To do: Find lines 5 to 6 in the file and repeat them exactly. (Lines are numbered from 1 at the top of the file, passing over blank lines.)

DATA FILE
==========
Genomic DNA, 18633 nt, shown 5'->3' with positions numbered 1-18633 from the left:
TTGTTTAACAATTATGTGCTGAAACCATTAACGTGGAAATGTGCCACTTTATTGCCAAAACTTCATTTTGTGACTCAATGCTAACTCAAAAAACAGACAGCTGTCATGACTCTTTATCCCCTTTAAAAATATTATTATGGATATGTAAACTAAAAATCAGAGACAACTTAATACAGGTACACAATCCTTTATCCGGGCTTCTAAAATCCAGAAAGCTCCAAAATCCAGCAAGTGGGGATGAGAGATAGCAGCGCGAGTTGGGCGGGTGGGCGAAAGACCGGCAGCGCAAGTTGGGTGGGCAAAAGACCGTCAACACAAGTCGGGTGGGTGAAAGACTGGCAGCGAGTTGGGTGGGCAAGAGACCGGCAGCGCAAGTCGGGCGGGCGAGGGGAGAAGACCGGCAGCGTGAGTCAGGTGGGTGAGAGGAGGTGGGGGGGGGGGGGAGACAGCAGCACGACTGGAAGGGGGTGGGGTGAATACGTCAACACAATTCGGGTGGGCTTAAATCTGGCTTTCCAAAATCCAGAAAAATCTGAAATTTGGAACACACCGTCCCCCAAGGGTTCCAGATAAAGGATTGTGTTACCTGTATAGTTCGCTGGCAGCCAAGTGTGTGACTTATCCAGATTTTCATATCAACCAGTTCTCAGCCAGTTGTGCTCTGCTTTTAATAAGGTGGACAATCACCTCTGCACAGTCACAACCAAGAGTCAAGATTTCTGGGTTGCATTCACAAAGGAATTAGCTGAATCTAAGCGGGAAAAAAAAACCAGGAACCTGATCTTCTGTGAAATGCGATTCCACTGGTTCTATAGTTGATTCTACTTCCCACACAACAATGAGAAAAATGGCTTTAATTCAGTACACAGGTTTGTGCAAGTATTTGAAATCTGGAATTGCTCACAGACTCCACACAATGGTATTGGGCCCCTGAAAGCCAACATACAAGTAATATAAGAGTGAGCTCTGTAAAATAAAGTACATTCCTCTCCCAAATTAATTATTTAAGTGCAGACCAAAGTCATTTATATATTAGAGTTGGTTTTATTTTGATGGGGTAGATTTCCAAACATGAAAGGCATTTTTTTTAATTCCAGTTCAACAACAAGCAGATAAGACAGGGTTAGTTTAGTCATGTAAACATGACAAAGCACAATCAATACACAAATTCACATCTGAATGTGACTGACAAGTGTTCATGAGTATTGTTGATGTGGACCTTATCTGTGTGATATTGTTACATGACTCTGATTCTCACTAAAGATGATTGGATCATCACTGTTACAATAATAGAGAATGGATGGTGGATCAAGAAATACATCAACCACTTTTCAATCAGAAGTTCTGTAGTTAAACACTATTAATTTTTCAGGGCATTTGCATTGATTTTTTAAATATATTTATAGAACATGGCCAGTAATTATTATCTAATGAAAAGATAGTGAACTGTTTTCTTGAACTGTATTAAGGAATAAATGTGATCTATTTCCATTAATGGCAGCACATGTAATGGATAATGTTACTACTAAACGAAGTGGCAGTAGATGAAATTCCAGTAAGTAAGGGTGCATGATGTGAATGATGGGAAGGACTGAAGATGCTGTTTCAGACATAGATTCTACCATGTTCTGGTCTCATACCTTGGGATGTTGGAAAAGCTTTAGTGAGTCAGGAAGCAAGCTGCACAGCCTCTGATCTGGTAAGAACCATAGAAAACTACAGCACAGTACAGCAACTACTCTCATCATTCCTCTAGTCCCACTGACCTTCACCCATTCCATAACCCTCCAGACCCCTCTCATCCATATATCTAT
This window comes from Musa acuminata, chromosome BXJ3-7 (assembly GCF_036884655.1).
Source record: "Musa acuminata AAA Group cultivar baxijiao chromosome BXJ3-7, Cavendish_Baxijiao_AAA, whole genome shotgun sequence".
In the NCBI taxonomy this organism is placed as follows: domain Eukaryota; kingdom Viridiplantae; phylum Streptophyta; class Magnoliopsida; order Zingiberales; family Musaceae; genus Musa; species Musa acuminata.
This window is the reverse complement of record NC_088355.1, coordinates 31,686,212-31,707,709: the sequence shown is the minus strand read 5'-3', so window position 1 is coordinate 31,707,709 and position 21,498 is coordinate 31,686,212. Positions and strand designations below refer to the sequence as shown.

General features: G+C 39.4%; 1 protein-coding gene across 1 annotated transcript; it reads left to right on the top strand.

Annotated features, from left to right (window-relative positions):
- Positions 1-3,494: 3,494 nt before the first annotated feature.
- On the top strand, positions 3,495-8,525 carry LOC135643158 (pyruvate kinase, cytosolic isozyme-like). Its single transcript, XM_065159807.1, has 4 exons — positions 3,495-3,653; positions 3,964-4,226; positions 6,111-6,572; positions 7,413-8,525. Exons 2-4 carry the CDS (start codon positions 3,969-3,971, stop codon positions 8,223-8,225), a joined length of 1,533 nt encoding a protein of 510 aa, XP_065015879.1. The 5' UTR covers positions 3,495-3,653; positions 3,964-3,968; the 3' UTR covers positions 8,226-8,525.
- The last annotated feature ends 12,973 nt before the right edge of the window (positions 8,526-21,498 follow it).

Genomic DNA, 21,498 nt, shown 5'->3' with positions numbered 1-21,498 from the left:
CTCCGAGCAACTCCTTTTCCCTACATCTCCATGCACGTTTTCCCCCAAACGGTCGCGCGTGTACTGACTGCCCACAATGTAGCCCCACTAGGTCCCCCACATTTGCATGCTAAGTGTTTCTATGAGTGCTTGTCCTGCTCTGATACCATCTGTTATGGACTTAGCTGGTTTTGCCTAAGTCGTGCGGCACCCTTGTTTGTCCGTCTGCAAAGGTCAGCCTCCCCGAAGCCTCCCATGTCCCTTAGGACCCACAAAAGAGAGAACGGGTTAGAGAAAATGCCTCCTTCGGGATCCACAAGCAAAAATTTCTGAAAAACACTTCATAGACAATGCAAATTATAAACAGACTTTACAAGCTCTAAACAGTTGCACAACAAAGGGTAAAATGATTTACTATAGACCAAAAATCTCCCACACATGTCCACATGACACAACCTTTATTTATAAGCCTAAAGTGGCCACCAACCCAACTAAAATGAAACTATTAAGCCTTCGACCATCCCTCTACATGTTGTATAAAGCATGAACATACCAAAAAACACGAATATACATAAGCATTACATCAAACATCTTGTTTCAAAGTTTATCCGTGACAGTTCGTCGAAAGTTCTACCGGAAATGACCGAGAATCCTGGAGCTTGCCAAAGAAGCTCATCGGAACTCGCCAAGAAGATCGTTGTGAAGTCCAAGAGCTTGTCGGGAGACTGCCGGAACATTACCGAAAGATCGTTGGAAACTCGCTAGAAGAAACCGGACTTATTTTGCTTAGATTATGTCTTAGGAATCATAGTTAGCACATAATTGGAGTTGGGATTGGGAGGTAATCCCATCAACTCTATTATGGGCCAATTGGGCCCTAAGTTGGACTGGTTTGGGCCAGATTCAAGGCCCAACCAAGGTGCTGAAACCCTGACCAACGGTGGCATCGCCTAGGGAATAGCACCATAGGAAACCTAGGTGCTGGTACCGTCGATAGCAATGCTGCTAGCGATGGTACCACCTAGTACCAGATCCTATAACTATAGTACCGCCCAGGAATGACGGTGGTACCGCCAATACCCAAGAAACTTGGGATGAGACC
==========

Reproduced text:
In the NCBI taxonomy this organism is placed as follows: domain Eukaryota; kingdom Viridiplantae; phylum Streptophyta; class Magnoliopsida; order Zingiberales; family Musaceae; genus Musa; species Musa acuminata.
This window is the reverse complement of record NC_088355.1, coordinates 31,686,212-31,707,709: the sequence shown is the minus strand read 5'-3', so window position 1 is coordinate 31,707,709 and position 21,498 is coordinate 31,686,212. Positions and strand designations below refer to the sequence as shown.